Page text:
The Balinese make offerings to spirits daily. For those of us who are not Balinese nor scholars of their culture, seeing the intimate act of communing with spirits that live amongst the trees and flowers of Bali feels like a sort of intrusion. But the Balinese make their offerings because they believe it is part of the balance of life. They really don’t mind the photographer with the telephoto lens, especially if you are far away.

undexposed photo of woman in Bali making offering

Mood is created with exposure in this image. Copyright Aloha Lavina.

I underexposed the photo to give it the mystery I felt while documenting the offering this woman was making to the spirits. The underexposure cut out the distracting background, and it also accentuated the light that fell on her face as she prayed.

Sometimes, when you let go of the rules that tell you what a good exposure is, you discover something about making images that create impact. You might make photos that don’t look like everyone else’s.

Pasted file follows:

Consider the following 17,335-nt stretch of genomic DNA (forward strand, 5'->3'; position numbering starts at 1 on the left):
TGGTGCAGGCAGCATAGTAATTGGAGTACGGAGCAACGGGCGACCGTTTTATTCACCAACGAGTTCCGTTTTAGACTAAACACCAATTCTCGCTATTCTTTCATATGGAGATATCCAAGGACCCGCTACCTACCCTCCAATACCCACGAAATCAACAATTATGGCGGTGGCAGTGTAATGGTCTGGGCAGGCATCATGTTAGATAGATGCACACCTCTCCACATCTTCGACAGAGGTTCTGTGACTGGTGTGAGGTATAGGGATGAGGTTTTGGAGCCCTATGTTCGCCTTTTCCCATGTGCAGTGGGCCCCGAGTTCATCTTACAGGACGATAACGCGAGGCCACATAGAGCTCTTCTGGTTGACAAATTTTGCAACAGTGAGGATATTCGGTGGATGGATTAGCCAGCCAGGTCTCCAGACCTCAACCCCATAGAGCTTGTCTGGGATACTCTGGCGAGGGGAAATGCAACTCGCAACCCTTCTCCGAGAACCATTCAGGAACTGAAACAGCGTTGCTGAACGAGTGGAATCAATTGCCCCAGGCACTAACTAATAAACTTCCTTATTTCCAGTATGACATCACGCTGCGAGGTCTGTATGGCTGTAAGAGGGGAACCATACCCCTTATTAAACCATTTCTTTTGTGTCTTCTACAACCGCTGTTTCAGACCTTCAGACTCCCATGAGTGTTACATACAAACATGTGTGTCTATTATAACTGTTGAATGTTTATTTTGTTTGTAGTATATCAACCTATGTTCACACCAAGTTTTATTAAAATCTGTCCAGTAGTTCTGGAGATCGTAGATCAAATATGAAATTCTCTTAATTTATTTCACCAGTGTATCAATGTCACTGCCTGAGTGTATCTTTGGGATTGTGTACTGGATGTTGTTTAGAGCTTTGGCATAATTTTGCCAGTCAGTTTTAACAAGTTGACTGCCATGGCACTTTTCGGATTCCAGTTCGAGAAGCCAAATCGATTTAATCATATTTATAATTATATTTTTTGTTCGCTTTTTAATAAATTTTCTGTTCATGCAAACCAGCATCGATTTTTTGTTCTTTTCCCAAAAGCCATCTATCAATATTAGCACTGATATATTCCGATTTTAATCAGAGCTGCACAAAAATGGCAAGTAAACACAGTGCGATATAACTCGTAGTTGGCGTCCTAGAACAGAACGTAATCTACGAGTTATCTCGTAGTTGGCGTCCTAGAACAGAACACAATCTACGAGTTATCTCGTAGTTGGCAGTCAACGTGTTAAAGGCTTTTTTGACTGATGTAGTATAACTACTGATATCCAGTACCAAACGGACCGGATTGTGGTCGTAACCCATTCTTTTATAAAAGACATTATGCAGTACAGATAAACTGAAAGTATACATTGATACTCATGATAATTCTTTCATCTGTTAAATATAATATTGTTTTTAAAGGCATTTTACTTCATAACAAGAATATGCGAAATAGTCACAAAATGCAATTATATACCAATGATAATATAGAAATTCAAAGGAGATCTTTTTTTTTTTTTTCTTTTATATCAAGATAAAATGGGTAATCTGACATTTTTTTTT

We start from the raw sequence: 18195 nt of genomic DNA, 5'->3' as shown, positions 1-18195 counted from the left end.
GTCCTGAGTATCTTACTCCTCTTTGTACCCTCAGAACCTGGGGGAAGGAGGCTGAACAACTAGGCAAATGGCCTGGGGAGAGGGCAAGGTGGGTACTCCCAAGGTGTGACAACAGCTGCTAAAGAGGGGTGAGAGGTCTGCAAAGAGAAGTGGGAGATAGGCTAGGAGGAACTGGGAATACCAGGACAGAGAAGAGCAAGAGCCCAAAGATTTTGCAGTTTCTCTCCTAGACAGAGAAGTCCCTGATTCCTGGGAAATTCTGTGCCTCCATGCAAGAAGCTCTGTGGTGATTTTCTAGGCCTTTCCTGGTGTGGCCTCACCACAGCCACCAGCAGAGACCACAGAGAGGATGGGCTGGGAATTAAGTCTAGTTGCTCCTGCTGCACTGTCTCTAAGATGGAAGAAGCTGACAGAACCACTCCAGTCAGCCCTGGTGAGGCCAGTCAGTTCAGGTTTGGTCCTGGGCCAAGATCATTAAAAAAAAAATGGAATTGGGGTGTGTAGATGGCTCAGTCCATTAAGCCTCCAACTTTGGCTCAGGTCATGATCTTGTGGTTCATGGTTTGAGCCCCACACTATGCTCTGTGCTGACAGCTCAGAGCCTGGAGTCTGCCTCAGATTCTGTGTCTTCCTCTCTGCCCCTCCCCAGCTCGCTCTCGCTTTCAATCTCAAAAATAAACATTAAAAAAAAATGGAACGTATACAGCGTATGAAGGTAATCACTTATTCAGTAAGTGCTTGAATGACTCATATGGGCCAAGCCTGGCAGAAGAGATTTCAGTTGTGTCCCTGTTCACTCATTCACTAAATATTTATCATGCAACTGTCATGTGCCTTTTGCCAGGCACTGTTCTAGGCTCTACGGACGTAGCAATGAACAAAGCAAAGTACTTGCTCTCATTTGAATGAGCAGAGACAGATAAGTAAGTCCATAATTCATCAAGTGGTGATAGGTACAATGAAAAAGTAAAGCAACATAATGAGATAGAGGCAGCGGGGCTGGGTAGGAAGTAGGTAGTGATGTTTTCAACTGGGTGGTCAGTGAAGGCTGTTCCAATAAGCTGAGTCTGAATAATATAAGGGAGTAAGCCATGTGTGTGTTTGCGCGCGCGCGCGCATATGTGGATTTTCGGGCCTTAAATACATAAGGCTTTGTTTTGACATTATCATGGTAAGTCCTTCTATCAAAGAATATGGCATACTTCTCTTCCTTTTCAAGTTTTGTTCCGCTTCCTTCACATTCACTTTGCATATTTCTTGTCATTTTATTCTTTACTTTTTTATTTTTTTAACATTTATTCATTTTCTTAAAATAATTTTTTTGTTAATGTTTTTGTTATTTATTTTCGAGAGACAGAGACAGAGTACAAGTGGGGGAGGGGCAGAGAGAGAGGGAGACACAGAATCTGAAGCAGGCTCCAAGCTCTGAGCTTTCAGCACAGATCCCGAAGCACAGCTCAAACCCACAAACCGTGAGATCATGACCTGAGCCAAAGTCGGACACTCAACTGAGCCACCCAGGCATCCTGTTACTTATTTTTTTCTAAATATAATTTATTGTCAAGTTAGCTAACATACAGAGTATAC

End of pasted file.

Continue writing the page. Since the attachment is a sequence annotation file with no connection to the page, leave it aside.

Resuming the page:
Now, wouldn’t that be something.

Welcome back and thanks for reading Imagine That! To keep updated with new posts, subscribe to Imagine That! by clicking on the RSS Feed button on the upper right of the Homepage.

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The girl in the polka dots is actually Nook Wiwanno, a Swedish-Thai model based in Bangkok.

The Girl with the Polka Dots

Light it! Shoot it! Process it! Welcome to our second installation of the 3inOne Workshop© series.

I had always wanted to do a shoot with a car, but not just any car. A car with a classic beauty. So when the owner of a 1959 Mercedes Benz agreed to let us use his car in a photoshoot, I designed a shoot called “Classic Beauty” and headed out to the man’s apartment building parking lot to make some images.

I wanted to shoot classics, so we used polka dots, strings of pearls, long gloves. The model was the perfect beauty for this shoot. Nook, a Swedish-Thai model, is statuesque and models H to T or “head to toe” in Tyra Banks‘ lingo. She can lower her eyelids just a tad and give you the most arrogant, sexy look one moment, and then soften her whole face the next.